8 of 8 people found the following review helpful
Sea..... I told you they had ships!!,
This review is from: Hellenistic and Roman Naval Warfare 336BC - 31BC (Hardcover)The naval aspect of ancient warfare is sadly an often neglected subject, even though naval superiority was a crucial element in the successful expansion of the Roman empire. Due to Italy's geographical predicament command of the seas was an absolute must. Sea battles raged as a constant in the mediterranean during the Hellenistic era, with Roman, Greek and Carthaginian fleets all vying for supremacy. Even the smaller states had considerable naval power with Rhodes, Syracuse and Tyre being able to put large fleets to sea. Piracy was also rife. The types of ship being used also varied greatly with the Greeks building ever larger galleys and the king Ptolemy taking it to extremes. The Romans preferred a lighter faster ship and developed tactics to suit such vessels, winning them many a set piece battle and eventually claiming control of the seas.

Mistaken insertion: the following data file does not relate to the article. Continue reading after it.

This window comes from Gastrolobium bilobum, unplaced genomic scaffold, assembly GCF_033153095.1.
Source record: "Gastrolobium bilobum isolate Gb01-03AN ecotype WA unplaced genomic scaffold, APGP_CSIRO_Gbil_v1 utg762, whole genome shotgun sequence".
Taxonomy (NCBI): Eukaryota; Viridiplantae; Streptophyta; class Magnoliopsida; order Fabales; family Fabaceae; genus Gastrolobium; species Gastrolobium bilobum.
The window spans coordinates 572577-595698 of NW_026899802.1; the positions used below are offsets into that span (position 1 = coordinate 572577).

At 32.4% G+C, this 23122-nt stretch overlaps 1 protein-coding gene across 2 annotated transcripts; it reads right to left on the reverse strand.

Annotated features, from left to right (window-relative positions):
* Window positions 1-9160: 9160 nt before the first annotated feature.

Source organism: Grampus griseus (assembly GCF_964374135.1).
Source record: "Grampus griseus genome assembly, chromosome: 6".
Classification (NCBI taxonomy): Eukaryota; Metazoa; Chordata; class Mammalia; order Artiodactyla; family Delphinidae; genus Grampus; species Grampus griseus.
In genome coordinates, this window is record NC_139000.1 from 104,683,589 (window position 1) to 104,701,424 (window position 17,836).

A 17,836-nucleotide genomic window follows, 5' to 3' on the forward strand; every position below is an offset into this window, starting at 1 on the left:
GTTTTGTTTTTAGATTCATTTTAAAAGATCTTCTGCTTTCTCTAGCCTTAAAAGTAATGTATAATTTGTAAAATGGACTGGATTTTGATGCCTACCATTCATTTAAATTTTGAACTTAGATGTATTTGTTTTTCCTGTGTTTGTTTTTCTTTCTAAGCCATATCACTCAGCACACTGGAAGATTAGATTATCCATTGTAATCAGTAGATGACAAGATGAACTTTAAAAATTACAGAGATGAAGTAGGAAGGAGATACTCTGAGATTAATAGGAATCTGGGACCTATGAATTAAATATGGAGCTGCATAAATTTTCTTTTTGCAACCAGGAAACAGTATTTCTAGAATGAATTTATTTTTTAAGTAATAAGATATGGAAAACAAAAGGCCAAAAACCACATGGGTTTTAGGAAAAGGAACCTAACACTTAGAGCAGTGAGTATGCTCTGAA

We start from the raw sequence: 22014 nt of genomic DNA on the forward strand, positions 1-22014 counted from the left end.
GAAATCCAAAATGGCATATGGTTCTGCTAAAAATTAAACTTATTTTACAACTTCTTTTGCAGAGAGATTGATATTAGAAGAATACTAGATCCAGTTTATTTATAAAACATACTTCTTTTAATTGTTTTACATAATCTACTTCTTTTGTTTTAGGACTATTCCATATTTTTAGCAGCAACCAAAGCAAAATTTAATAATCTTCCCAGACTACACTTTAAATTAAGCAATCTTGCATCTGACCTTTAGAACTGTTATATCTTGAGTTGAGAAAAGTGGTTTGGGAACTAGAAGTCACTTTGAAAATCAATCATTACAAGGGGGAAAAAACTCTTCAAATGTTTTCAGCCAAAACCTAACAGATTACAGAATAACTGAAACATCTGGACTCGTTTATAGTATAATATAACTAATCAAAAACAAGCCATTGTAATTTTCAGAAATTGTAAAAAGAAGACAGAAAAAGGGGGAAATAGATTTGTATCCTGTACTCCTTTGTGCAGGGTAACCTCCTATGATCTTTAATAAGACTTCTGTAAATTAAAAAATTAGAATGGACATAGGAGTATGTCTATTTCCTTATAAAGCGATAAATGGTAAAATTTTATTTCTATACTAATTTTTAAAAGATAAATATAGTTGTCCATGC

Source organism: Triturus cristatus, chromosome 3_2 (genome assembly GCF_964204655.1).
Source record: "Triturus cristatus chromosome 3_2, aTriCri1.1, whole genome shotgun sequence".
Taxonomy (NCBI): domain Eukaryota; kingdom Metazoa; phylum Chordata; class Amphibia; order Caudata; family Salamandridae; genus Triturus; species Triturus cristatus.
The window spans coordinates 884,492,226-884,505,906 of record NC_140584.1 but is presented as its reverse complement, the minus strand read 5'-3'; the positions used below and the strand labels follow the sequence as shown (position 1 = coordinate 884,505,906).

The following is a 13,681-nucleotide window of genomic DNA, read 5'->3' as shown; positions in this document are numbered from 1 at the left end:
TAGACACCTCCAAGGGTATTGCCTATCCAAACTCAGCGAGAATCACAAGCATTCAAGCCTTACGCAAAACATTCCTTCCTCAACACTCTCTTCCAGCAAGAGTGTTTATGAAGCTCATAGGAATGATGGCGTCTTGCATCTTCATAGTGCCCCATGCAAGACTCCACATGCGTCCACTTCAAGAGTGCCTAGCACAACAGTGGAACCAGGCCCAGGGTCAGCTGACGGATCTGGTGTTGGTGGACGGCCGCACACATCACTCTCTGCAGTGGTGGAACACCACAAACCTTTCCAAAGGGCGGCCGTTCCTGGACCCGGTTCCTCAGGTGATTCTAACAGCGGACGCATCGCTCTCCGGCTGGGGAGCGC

John D. Grainger has a well researched and comprehensive book here. Each chapter moves swiftly through history starting with Alexander's naval war, briefing us on the kings: Antigonos, Demetrios, Ptolmey, Dionysios and Agathokles and discussing the war for Sicily. Hannibal and Philip V take us to chapter ten and then the Roman domination is evident in the following chapters. Pirates are dealt with next and then Mithradates enters the equation. The book ends with the battle of Actium, that defining moment in Roman history.
I found this to be a compelling read that definitely bridges a gap in the lack of attainable books on this particular subject. However I was disappointed by the poor quality of the photographs contained. Black and white and grainy could surely be improved upon. Nevertheless a fine book awaits you here.